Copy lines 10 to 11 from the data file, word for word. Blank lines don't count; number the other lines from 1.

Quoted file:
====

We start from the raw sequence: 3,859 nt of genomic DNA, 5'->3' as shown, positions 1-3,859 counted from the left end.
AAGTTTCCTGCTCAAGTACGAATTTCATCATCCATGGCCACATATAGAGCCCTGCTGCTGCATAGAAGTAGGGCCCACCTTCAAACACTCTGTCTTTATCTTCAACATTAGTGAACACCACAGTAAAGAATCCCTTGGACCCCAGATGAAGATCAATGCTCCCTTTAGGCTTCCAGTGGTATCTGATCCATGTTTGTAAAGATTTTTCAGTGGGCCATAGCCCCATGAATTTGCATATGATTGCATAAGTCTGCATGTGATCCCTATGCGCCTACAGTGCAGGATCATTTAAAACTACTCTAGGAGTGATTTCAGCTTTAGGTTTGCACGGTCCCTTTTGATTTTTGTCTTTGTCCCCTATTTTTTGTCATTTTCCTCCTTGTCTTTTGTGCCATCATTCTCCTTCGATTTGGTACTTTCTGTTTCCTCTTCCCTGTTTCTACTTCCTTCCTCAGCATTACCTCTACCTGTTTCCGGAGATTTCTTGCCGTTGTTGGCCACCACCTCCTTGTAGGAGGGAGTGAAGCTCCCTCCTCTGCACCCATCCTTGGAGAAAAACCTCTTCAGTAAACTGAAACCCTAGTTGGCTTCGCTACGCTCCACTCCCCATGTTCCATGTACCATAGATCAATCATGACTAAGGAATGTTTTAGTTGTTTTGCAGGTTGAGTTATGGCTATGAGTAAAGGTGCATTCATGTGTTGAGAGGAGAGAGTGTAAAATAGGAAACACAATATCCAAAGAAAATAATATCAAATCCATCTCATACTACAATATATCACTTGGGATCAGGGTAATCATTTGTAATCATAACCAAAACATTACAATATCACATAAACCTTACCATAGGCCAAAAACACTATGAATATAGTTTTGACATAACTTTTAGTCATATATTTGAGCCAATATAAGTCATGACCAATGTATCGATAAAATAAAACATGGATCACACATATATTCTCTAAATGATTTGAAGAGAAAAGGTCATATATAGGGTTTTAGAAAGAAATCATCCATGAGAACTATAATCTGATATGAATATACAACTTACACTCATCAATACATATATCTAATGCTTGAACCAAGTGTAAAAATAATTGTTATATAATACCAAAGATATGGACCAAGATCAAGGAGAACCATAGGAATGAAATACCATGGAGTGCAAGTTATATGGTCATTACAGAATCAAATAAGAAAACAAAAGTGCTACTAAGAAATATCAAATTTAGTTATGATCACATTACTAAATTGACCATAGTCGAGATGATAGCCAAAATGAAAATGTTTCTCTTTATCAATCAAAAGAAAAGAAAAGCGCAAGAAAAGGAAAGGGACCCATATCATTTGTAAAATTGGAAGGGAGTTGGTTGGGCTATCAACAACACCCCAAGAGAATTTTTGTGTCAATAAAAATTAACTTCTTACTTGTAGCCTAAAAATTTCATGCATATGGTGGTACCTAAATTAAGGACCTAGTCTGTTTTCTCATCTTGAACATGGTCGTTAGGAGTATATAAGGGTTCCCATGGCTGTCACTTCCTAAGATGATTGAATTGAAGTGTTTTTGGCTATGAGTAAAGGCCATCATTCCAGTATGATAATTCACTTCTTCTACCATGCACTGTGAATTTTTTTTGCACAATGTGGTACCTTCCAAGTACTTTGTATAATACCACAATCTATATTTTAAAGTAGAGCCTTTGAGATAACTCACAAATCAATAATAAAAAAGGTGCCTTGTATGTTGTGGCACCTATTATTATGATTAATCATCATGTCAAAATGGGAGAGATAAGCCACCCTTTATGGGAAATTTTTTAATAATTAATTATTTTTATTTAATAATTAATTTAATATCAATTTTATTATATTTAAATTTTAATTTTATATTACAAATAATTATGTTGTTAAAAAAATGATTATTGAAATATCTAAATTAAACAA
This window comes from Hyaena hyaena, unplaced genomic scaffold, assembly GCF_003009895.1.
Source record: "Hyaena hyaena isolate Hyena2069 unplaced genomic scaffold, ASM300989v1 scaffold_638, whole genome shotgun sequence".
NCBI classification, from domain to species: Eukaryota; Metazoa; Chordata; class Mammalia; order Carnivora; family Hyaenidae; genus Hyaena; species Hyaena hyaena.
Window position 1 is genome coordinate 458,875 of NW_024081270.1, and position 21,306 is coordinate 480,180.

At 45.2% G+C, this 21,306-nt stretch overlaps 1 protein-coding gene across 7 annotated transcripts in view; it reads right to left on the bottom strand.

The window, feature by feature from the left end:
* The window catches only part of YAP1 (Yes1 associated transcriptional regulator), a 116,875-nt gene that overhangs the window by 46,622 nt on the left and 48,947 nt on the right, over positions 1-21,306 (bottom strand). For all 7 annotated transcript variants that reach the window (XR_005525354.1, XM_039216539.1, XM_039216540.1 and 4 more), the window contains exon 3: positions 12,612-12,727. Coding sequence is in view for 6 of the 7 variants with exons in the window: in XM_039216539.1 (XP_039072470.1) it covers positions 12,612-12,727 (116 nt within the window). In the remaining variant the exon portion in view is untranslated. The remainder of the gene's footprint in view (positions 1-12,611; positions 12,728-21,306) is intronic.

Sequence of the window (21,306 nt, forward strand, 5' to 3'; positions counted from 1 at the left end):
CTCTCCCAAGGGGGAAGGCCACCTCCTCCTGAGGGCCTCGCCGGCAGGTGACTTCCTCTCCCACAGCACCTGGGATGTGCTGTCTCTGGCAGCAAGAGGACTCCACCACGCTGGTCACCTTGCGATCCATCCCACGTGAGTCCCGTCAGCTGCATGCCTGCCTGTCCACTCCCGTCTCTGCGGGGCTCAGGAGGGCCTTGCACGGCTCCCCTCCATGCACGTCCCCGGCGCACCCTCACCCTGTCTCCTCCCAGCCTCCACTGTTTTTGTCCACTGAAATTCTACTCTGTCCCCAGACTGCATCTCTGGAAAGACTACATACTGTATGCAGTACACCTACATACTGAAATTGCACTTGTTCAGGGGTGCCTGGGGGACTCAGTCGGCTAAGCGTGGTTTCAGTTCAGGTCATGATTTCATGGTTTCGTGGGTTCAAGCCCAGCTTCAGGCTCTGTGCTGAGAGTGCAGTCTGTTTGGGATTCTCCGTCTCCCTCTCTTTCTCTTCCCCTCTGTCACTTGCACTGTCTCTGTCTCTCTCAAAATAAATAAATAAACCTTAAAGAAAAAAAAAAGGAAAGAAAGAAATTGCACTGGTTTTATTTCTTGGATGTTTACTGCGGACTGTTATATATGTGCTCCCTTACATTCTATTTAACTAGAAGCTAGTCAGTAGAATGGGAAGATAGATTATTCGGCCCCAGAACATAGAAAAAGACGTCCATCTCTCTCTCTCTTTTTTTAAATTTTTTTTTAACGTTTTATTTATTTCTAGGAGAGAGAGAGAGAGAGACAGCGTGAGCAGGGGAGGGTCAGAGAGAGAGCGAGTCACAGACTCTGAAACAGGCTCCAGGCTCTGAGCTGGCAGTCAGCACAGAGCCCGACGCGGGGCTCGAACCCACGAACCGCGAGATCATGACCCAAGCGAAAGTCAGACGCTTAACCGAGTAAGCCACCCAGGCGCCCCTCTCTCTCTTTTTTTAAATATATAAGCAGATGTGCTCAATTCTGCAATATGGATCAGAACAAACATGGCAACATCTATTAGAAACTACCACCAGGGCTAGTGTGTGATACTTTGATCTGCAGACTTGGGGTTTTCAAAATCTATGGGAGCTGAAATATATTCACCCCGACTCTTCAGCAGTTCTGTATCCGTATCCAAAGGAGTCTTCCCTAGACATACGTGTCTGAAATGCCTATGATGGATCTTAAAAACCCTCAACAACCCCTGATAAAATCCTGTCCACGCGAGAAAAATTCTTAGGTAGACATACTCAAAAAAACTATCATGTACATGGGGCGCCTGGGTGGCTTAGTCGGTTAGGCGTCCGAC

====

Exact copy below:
Sequence of the window (21,306 nt, forward strand, 5' to 3'; positions counted from 1 at the left end):
CTCTCCCAAGGGGGAAGGCCACCTCCTCCTGAGGGCCTCGCCGGCAGGTGACTTCCTCTCCCACAGCACCTGGGATGTGCTGTCTCTGGCAGCAAGAGGACTCCACCACGCTGGTCACCTTGCGATCCATCCCACGTGAGTCCCGTCAGCTGCATGCCTGCCTGTCCACTCCCGTCTCTGCGGGGCTCAGGAGGGCCTTGCACGGCTCCCCTCCATGCACGTCCCCGGCGCACCCTCACCCTGTCTCCTCCCAGCCTCCACTGTTTTTGTCCACTGAAATTCTACTCTGTCCCCAGACTGCATCTCTGGAAAGACTACATACTGTATGCAGTACACCTACATACTGAAATTGCACTTGTTCAGGGGTGCCTGGGGGACTCAGTCGGCTAAGCGTGGTTTCAGTTCAGGTCATGATTTCATGGTTTCGTGGGTTCAAGCCCAGCTTCAGGCTCTGTGCTGAGAGTGCAGTCTGTTTGGGATTCTCCGTCTCCCTCTCTTTCTCTTCCCCTCTGTCACTTGCACTGTCTCTGTCTCTCTCAAAATAAATAAATAAACCTTAAAGAAAAAAAAAAGGAAAGAAAGAAATTGCACTGGTTTTATTTCTTGGATGTTTACTGCGGACTGTTATATATGTGCTCCCTTACATTCTATTTAACTAGAAGCTAGTCAGTAGAATGGGAAGATAGATTATTCGGCCCCAGAACATAGAAAAAGACGTCCATCTCTCTCTCTCTTTTTTTAAATTTTTTTTTAACGTTTTATTTATTTCTAGGAGAGAGAGAGAGAGAGACAGCGTGAGCAGGGGAGGGTCAGAGAGAGAGCGAGTCACAGACTCTGAAACAGGCTCCAGGCTCTGAGCTGGCAGTCAGCACAGAGCCCGACGCGGGGCTCGAACCCACGAACCGCGAGATCATGACCCAAGCGAAAGTCAGACGCTTAACCGAGTAAGCCACCCAGGCGCCCCTCTCTCTCTTTTTTTAAATATATAAGCAGATGTGCTCAATTCTGCAATATGGATCAGAACAAACATGGCAACATCTATTAGAAACTACCACCAGGGCTAGTGTGTGATACTTTGATCTGCAGACTTGGGGTTTTCAAAATCTATGGGAGCTGAAATATATTCACCCCGACTCTTCAGCAGTTCTGTATCCGTATCCAAAGGAGTCTTCCCTAGACATACGTGTCTGAAATGCCTATGATGGATCTTAAAAACCCTCAACAACCCCTGATAAAATCCTGTCCACGCGAGAAAAATTCTTAGGTAGACATACTCAAAAAAACTATCATGTACATGGGGCGCCTGGGTGGCTTAGTCGGTTAGGCGTCCGAC